- Thales (Euronext Paris : HO) is receiving investors and financial analysts today for its first Investor Day dedicated to Environmental, Social and Governance (ESG) issues.
Paris. 05 October 2021. Thales accelerates its action plan and raises its targets, with the following key objectives:
1/ Fight global warming by aiming for “net zero” emissions by 2040: in 2019, the Group set itself ambitious targets for the reduction of its operational CO2 emissions, and is now raising those targets and aiming to achieve a 35% reduction by 2023, a 50% reduction by 2030, and “net zero” by 2040.
These targets are consistent with the Paris Agreement’s objective of limiting global warming to 1.5°. The Group will begin the SBTi (Science-Based Target initiative) certification process to substantiate its progress towards these goals.
In addition, the Group expects to adopt eco-design principles for 100% of its new products and services by 2023.
Thales will also engage more methodically with suppliers and provide more support for their own efforts to reduce carbon emissions, with 100% of the action plans of the 150 most polluting suppliers approved and launched by 2023, and systematic engagement with suppliers to bring them into line with its goal of cutting emissions by 50% by 2030.
2/ Increase diversity: the Group confirms its goal of having at least three women on at least 75% of its management committees by 2023, and for women to account for 20% of the Group’s most senior management positions by the same date. At the same time, Thales will continue its outreach activities with educational establishments to raise awareness of the career opportunities for women in engineering and other technical fields.
3/ Continue to meet the highest standards of ethical conduct and compliance, with systematic training and certification and the adoption of a digital ethics charter as a framework for the development and responsible use of digital technologies.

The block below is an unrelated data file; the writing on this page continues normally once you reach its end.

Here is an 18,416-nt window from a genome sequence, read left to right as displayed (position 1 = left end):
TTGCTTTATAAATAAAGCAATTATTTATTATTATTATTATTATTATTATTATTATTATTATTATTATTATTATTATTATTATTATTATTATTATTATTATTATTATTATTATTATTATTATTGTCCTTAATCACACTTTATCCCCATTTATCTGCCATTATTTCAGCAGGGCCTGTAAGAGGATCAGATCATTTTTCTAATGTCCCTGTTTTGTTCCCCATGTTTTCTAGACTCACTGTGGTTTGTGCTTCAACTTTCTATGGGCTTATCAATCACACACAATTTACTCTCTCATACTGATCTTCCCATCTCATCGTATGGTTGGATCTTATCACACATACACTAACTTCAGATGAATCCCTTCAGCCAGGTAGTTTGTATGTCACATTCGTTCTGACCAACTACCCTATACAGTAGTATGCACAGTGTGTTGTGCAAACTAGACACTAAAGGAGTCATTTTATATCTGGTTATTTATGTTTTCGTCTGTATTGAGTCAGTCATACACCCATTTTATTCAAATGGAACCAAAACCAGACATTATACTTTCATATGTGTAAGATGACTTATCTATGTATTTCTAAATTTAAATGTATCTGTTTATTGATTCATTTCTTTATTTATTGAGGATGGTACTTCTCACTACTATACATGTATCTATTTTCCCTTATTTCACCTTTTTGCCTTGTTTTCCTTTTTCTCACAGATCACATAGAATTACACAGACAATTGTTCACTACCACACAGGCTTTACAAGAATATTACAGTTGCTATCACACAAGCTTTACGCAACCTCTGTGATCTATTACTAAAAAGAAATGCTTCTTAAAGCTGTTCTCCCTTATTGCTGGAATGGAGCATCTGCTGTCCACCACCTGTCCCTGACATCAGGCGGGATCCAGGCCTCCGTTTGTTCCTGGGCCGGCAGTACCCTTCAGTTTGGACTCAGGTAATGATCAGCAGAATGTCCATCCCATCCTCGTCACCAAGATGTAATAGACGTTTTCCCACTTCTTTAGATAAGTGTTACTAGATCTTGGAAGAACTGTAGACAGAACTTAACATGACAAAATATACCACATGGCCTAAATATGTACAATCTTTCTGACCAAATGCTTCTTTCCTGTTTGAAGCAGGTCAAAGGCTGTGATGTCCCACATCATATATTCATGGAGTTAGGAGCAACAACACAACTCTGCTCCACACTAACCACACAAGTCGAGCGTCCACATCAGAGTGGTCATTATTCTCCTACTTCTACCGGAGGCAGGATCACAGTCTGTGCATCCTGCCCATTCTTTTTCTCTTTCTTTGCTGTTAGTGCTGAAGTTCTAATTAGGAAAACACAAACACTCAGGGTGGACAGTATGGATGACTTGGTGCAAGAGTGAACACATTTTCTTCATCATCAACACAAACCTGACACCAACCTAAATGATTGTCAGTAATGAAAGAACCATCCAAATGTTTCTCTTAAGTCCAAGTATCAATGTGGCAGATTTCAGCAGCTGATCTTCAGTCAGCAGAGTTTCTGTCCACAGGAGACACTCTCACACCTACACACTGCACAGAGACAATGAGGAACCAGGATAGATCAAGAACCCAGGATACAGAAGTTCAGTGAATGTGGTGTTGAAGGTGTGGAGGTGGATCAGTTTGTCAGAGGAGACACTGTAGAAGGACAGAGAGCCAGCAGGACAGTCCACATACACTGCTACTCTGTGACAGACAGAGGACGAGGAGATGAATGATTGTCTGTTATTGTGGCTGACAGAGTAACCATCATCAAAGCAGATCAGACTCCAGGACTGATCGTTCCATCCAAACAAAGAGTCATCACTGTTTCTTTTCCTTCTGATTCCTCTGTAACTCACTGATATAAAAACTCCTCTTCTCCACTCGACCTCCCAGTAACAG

4/ Increase the health and safety of all employees, with a targeted 30% reduction in workplace accidents by 20231.
“Thales’s purpose of ‘building a future we can all trust’ means helping to build a safer, more environmentally responsible world and more inclusive societies. To accomplish our mission, we draw on science and technologies — like artificial intelligence today and quantum technologies tomorrow — to tackle these issues in both the physical world and the virtual world. We are making this contribution with modesty, with perseverance, and with the intimate conviction that this is how Thales will deliver sustainable growth over the long term.”
Patrice Caine, Chairman and Chief Executive Officer.
A greener world: clean technology for a sustainable world is a central plank of Thales’s growth strategy
Thales is drawing on its technology expertise to fight global warming.
In the civil aviation sector, for example, optimising aircraft operations has been identified as one of the major ways to achieve the objective of halving emissions by 2050. Optimising air transport would reduce CO2 emissions by 10-15%, or by more than 100 million tonnes of CO2, by 2040. As a world leader in flight management systems (FMS) and air traffic management (ATM), the Group is developing flight path optimisation solutions that would reduce aircraft CO2 emissions by up to 10% in the near-term future.
For Earth observation programmes, the Group is leveraging its global leadership in sensors and satellites to expand space-based surveillance capabilities and better understand climate phenomena. Thales Alenia Space has been selected for five of the six missions planned for the coming years on the Copernicus Earth observation and climate monitoring programme. The company’s involvement will include developing instruments to measure the amount of atmospheric CO2 caused by human activity. The instruments will determine the types of emissions with unprecedented accuracy (within 4 m²) to detect peaks in pollution around a given factory or city, for example.